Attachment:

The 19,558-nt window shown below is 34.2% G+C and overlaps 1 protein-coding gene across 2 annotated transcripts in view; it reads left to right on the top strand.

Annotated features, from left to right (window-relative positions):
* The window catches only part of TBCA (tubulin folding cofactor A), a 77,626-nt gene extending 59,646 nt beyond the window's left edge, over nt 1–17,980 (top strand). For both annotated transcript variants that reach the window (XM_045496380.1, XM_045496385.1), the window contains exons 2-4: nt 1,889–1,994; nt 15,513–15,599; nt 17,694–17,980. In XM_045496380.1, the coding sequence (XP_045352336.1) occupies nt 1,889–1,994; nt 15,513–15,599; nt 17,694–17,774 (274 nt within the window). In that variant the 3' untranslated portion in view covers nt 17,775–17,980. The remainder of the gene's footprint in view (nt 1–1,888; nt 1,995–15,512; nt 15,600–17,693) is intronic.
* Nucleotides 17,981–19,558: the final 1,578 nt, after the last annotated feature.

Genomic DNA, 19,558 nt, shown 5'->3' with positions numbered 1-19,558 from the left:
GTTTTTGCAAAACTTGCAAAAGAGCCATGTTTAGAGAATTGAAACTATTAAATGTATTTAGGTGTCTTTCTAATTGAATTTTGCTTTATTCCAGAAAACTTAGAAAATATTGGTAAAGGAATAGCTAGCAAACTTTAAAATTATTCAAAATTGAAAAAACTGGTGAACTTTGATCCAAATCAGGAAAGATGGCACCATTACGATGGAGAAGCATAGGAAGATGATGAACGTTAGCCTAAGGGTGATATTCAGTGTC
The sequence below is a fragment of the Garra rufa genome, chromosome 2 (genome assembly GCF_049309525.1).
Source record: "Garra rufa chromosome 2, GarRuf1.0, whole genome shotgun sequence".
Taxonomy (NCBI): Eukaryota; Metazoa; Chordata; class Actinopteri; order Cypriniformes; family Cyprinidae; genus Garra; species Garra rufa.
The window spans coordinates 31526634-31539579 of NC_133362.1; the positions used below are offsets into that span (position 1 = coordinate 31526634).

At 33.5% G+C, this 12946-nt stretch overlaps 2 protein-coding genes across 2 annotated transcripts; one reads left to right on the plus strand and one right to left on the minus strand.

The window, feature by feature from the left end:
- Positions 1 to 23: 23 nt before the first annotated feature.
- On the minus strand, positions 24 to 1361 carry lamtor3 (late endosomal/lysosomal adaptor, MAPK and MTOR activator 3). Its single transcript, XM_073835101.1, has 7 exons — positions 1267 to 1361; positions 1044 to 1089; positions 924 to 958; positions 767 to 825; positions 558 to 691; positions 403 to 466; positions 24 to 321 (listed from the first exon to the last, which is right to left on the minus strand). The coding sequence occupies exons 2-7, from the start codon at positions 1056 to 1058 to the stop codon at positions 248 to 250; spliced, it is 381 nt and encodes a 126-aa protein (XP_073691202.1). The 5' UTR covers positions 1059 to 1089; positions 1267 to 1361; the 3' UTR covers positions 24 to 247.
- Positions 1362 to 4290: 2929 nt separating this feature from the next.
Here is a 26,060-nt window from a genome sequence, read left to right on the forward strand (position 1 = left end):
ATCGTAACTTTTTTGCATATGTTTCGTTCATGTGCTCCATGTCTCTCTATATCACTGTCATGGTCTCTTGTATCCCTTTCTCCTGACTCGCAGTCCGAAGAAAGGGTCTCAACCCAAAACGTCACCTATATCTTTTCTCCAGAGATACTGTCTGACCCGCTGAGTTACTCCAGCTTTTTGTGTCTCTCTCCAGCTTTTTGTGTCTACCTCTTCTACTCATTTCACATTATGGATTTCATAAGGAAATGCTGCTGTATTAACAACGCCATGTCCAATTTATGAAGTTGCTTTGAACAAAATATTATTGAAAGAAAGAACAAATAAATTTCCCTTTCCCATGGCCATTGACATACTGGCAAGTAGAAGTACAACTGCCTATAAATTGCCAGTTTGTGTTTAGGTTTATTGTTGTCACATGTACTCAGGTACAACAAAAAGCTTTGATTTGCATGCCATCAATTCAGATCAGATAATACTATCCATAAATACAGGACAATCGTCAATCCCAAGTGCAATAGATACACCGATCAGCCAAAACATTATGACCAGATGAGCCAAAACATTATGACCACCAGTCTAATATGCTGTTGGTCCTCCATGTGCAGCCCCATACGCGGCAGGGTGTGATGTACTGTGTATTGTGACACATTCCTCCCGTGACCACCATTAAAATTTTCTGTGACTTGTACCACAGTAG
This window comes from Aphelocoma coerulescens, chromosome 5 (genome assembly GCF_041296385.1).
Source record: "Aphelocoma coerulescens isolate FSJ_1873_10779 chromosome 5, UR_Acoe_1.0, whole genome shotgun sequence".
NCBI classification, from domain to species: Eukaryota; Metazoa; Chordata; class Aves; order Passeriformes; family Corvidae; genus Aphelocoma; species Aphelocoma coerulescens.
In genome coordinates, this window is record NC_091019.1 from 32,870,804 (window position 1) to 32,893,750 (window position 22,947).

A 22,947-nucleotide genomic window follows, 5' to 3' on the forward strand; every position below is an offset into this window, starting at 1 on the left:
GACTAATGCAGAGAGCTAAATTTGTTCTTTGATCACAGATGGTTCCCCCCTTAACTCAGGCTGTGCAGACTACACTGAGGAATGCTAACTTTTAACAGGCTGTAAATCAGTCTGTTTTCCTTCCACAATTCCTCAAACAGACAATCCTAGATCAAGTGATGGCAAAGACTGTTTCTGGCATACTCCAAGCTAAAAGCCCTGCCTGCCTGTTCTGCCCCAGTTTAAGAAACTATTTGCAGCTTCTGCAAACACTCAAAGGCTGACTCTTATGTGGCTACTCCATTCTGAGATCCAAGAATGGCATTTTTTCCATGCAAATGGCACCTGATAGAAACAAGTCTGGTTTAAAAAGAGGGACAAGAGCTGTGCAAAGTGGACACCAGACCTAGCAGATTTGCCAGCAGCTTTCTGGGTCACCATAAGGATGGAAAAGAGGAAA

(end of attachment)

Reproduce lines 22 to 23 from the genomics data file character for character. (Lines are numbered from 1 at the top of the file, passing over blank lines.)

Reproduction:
A 22,947-nucleotide genomic window follows, 5' to 3' on the forward strand; every position below is an offset into this window, starting at 1 on the left:
GACTAATGCAGAGAGCTAAATTTGTTCTTTGATCACAGATGGTTCCCCCCTTAACTCAGGCTGTGCAGACTACACTGAGGAATGCTAACTTTTAACAGGCTGTAAATCAGTCTGTTTTCCTTCCACAATTCCTCAAACAGACAATCCTAGATCAAGTGATGGCAAAGACTGTTTCTGGCATACTCCAAGCTAAAAGCCCTGCCTGCCTGTTCTGCCCCAGTTTAAGAAACTATTTGCAGCTTCTGCAAACACTCAAAGGCTGACTCTTATGTGGCTACTCCATTCTGAGATCCAAGAATGGCATTTTTTCCATGCAAATGGCACCTGATAGAAACAAGTCTGGTTTAAAAAGAGGGACAAGAGCTGTGCAAAGTGGACACCAGACCTAGCAGATTTGCCAGCAGCTTTCTGGGTCACCATAAGGATGGAAAAGAGGAAA